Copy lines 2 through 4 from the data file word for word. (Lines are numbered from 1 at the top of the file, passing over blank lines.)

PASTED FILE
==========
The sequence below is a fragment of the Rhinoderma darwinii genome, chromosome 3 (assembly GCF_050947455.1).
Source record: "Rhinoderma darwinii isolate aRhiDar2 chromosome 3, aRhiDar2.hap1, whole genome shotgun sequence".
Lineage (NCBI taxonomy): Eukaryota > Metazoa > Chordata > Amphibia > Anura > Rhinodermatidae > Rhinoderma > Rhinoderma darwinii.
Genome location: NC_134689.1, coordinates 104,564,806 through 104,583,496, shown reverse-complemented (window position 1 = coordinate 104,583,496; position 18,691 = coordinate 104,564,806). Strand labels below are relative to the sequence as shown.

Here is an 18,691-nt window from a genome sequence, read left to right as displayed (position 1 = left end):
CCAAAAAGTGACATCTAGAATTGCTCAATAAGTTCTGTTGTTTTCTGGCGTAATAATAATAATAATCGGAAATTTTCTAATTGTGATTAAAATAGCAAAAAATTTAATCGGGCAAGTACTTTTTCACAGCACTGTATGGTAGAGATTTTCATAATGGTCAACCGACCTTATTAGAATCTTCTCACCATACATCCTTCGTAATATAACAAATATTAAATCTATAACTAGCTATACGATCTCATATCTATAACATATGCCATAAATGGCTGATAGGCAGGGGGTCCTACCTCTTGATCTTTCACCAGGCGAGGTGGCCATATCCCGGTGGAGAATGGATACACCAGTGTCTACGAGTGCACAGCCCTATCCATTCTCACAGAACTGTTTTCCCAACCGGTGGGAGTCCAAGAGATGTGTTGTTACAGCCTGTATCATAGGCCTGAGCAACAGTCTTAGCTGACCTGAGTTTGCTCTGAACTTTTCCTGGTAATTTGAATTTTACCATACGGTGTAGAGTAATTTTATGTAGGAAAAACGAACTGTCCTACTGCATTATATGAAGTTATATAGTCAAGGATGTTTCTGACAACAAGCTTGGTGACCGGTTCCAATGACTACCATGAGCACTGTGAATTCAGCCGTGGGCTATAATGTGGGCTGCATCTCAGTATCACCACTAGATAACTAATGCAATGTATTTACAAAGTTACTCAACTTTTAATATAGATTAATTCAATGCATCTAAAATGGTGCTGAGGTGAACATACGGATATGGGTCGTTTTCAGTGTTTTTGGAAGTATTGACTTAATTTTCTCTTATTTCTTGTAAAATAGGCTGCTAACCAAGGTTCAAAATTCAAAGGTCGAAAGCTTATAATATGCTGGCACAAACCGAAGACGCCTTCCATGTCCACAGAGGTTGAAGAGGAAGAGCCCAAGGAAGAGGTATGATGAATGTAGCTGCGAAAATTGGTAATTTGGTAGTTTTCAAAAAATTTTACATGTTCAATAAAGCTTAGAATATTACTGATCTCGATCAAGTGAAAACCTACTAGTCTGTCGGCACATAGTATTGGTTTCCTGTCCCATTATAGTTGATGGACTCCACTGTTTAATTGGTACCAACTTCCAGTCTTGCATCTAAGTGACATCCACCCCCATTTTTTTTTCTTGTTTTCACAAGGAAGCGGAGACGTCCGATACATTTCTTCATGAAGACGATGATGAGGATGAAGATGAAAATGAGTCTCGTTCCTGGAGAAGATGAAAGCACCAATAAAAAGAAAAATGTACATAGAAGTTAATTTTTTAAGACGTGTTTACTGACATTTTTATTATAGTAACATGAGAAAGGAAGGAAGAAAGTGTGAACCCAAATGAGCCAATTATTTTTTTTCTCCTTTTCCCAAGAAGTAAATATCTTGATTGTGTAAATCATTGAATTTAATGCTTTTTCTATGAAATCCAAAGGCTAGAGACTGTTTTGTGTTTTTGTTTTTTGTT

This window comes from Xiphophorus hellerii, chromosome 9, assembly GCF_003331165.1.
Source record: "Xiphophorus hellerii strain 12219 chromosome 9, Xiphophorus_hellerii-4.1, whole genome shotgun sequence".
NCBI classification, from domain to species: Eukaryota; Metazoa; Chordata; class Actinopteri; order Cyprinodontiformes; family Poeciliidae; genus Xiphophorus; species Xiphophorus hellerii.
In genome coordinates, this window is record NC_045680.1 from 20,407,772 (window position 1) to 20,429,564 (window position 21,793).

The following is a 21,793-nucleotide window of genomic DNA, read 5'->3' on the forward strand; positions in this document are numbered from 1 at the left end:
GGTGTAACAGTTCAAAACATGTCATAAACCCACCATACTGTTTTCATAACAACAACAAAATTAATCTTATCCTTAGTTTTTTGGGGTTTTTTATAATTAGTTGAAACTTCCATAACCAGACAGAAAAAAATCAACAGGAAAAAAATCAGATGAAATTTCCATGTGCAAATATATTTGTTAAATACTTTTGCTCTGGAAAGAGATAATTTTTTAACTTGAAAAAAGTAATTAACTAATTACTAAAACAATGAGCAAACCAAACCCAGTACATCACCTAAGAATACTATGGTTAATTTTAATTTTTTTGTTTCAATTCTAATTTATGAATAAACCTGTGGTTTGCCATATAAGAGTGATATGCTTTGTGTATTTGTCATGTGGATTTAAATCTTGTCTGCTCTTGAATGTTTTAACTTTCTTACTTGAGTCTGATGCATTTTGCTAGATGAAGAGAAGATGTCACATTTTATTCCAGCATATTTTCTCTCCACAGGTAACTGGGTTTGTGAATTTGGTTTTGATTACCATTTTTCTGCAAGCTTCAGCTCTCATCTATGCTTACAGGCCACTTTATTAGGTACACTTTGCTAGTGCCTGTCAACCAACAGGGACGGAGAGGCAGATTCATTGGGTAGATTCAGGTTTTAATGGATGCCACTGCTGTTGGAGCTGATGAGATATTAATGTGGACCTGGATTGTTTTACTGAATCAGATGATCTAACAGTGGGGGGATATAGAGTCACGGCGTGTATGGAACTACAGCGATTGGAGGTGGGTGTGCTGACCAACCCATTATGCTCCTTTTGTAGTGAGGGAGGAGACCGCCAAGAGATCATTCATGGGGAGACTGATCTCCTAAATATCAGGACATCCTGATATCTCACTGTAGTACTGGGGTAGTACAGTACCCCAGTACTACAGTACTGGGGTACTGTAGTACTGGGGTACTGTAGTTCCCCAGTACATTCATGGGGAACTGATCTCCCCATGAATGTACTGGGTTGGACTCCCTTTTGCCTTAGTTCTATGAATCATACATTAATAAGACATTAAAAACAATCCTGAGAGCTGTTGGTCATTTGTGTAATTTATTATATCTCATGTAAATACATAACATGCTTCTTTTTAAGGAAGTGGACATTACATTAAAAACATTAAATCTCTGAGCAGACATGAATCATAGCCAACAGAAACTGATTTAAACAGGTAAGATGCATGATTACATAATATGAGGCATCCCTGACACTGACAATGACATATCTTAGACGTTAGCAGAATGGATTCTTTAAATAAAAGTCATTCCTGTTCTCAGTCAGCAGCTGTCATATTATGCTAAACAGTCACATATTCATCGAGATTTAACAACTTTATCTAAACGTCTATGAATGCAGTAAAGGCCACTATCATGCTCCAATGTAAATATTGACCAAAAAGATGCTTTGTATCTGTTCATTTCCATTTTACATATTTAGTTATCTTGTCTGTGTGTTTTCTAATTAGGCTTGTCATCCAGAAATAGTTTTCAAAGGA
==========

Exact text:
Source record: "Rhinoderma darwinii isolate aRhiDar2 chromosome 3, aRhiDar2.hap1, whole genome shotgun sequence".
Lineage (NCBI taxonomy): Eukaryota > Metazoa > Chordata > Amphibia > Anura > Rhinodermatidae > Rhinoderma > Rhinoderma darwinii.
Genome location: NC_134689.1, coordinates 104,564,806 through 104,583,496, shown reverse-complemented (window position 1 = coordinate 104,583,496; position 18,691 = coordinate 104,564,806). Strand labels below are relative to the sequence as shown.